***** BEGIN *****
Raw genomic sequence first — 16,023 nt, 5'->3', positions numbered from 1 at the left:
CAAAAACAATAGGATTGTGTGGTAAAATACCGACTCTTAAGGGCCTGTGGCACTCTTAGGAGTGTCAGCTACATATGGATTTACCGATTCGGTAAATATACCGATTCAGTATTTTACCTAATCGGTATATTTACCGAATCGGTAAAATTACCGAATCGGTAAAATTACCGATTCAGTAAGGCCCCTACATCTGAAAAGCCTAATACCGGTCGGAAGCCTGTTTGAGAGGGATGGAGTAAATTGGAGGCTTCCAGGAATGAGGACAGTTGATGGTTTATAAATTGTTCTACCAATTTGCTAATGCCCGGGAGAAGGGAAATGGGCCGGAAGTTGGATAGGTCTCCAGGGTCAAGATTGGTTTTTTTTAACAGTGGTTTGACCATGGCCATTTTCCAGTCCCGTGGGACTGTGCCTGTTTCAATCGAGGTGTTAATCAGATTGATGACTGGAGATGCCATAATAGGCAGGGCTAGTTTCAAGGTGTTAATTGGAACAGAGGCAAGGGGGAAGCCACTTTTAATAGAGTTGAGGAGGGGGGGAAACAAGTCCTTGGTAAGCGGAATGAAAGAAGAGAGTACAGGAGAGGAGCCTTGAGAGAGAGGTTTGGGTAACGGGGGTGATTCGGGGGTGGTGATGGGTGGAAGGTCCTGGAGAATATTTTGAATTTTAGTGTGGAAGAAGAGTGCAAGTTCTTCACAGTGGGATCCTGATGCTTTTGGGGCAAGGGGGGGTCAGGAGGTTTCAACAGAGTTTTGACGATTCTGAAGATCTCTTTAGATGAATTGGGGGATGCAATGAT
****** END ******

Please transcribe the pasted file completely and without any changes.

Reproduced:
Raw genomic sequence first — 16,023 nt, 5'->3', positions numbered from 1 at the left:
CAAAAACAATAGGATTGTGTGGTAAAATACCGACTCTTAAGGGCCTGTGGCACTCTTAGGAGTGTCAGCTACATATGGATTTACCGATTCGGTAAATATACCGATTCAGTATTTTACCTAATCGGTATATTTACCGAATCGGTAAAATTACCGAATCGGTAAAATTACCGATTCAGTAAGGCCCCTACATCTGAAAAGCCTAATACCGGTCGGAAGCCTGTTTGAGAGGGATGGAGTAAATTGGAGGCTTCCAGGAATGAGGACAGTTGATGGTTTATAAATTGTTCTACCAATTTGCTAATGCCCGGGAGAAGGGAAATGGGCCGGAAGTTGGATAGGTCTCCAGGGTCAAGATTGGTTTTTTTTAACAGTGGTTTGACCATGGCCATTTTCCAGTCCCGTGGGACTGTGCCTGTTTCAATCGAGGTGTTAATCAGATTGATGACTGGAGATGCCATAATAGGCAGGGCTAGTTTCAAGGTGTTAATTGGAACAGAGGCAAGGGGGAAGCCACTTTTAATAGAGTTGAGGAGGGGGGGAAACAAGTCCTTGGTAAGCGGAATGAAAGAAGAGAGTACAGGAGAGGAGCCTTGAGAGAGAGGTTTGGGTAACGGGGGTGATTCGGGGGTGGTGATGGGTGGAAGGTCCTGGAGAATATTTTGAATTTTAGTGTGGAAGAAGAGTGCAAGTTCTTCACAGTGGGATCCTGATGCTTTTGGGGCAAGGGGGGGTCAGGAGGTTTCAACAGAGTTTTGACGATTCTGAAGATCTCTTTAGATGAATTGGGGGATGCAATGAT